When burnt, hydrogen gives out a lot of energy. Since photosynthesis produces oxygen from water, could sunlight be used to produce oxygen and hydrogen from water? The O-H bond energy is +463 kJ mol-1, which is 7.69 x 10-19J to break one bond, so there is not enough energy available from sunlight directly.
Electron transfer processes for breaking down water are:
Using the electrode potential values it can be seen that the decomposition of water will not work.
Plants are able to do this because chlorophyll plays a key part by using the energy absorbed from sunlight to create new substances which can oxidise waterin the first stages of photosynthesis. We are looking for a substance which is a good absorber of sunlight, is able to oxidise water and in its excitedstate can reduce hydrogen ions. Some of the most successful research so far on decomposing water in this way is based on complexes of ruthenium.
Hydrogen can be obtained by electrolysis of water, but a lot of electrical energy is needed - is it worth it? There are two major advantages:
Fuel cells have been designed which use hydrogen and oxygen to produce electrical energy.
Fuels cells have been used in space craft as a source of electrical energy.
Solar cells generate electricity directly from sunlight. They depend on the photovoltaic effect - when sunlight shines on some materials asmall current is generated. Solar cells are made from semiconductor materials. These become better conductors as their temperature riseswhich is the opposite to metals. Silicon is the most widely used as it is extremely abundant on Earth, and thus cheap to produce. It is acrystalline element with each silicon covalently bonded to four others in a tetrahedral arrangement. The conductivity of silicon also increases whenexposed to light.
Electrons in atoms are in definite, well-separated energy levels. However, in solids the levels group into energy bands. In semiconductors thebands are either completely filled or completely empty. In order to move, an electron would have to be excited into a higher, unfilled band. Whenphotons with enough energy are absorbed, electrons can move into the lowest unfilled band, leaving vacancies in the lower band. Electrons move around inthe lowest unfilled band, until eventually they will fall back into vacant sites in the lower band, giving out energy, unless prevented.
In a solar cell this is done by creating an electric field at a junction between two types of silicon semiconductor, called n-type and p-typesemiconductors. In n-type silicon, a few of the silicon atoms have been replaced by phosphorus atoms which have an extra electron which must occupy thelowest unfilled band and better conductivity. In p-type silicon, a few of the silicon atoms have been replaced by boron atoms which have one electronfewer. The highest occupied band is not completely filled, hence conductivity is increased. The process is called doping.
In a solar cell the two types are put together. At the junction, there are electron vacancies in the highest occupied band in the p-type material, andmobile electrons in the lowest unfilled band of the n-type material.
Electrons move across the junction from the n-type material into the p-type material. This creates a separation of charge on each side of the junction,which prevents further movement of electrons.
In a solar cell, a thin wafer of silicon is used and two layers are created in it. One part per thousand of phosphorus is added to a very thin toplayer, and one part per million of boron to the thicker bottom layer.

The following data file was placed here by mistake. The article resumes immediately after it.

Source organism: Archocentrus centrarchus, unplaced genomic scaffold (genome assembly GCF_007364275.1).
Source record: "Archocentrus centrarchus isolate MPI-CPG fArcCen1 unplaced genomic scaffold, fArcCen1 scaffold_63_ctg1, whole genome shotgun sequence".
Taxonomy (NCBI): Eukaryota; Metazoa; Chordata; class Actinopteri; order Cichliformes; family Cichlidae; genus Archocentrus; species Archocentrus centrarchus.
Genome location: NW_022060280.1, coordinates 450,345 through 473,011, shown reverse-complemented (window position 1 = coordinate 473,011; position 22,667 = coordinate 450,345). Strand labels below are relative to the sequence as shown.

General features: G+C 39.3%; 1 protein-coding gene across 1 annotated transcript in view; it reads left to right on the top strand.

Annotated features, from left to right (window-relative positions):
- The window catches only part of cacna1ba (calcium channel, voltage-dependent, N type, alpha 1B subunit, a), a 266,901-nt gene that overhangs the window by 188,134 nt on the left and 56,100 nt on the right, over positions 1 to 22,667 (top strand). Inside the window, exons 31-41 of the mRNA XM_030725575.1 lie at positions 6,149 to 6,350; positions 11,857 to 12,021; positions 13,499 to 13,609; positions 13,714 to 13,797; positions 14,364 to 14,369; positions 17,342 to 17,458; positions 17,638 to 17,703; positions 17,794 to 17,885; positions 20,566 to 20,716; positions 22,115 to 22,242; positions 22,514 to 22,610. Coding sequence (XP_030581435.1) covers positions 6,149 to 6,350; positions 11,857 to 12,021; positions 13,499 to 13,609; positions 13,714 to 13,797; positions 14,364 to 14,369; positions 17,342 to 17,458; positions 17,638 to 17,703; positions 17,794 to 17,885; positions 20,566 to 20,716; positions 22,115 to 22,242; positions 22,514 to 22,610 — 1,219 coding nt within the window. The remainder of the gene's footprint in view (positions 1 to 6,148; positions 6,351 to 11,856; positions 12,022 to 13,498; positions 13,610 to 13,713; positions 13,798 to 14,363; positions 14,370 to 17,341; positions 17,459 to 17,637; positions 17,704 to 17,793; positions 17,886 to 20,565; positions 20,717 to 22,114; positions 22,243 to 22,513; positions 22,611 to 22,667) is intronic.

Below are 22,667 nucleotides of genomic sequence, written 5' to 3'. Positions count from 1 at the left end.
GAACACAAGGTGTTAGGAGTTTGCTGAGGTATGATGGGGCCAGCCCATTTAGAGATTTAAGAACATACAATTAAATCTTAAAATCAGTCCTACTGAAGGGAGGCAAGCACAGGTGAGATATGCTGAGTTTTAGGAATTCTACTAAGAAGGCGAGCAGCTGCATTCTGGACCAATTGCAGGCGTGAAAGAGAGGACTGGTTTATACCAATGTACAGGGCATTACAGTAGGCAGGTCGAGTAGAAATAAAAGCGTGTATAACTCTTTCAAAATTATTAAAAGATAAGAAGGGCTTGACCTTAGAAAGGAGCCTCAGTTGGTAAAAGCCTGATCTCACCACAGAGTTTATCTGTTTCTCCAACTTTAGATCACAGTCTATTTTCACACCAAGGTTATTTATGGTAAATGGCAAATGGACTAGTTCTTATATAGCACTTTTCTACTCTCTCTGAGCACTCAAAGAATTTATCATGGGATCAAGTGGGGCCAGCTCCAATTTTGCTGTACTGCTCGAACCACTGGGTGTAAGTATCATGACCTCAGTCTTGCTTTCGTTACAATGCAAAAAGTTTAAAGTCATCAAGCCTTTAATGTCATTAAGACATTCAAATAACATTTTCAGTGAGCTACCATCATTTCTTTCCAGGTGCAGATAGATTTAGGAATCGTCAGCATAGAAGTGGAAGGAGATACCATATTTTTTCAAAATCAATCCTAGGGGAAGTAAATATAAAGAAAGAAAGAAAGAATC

If sunlight falls on the n-type material, electrons are excited to the lowest unfilled band. They are repelled away from the junction and move awaytowards the upper surface. This leaves behind vacancies in the highest occupied band in the n-type material. Electrons move across the junctionfrom the highest occupied band of the p-type material. If the upper and lower surfaces of the wafer are connected to an external circuit, electrons flowfrom top surface to bottom surface to restore balance of charge.
A typical silicon cell has an area of 100 cm2 and can deliver 3A at 0.5 V in full sunlight. Hence large panels are needed in order togenerate significant amounts of power. Cells are connected in series to form modules giving out 12V d.c. The modules can be connected together toform larger systems.
They are non-polluting, give no noise, have no moving parts, require minimal maintenance and can be used anywhere. The limiting factor is the cost ofproduction.
Gases are easy to compress because there is plenty of empty space between the particles. Boyle found that if the pressure is doubled, the volume ishalved. This law can be written:
P V = constant
Charles found that the volume of a gas is affected by temperature. He found that the volume is directly proportional to the absolute temperature at aconstant pressure. This relationship can be written as:
V / T = constant
Combining Boyle's Law and Charles' Law gives:
P V / T = constant
Thus, for n moles of gas this can be written:
P V / T = nR
P V = nRT
where R is the universal gas constant, which experimentation has proved to be 8.31 JK-1mol-1
The Ideal Gas Equation is only approximately obeyed by real gases, but it is useful to determine the volume and pressure of gases underdifferent conditions. However, the gas law follows within most temperatures accessable within our laboratory, and only deviates near0K and at higher temperatures with certain real gases. It has been found that 1 mole of a gas at 273K and 101,325Pa occupies 22.4dm3.
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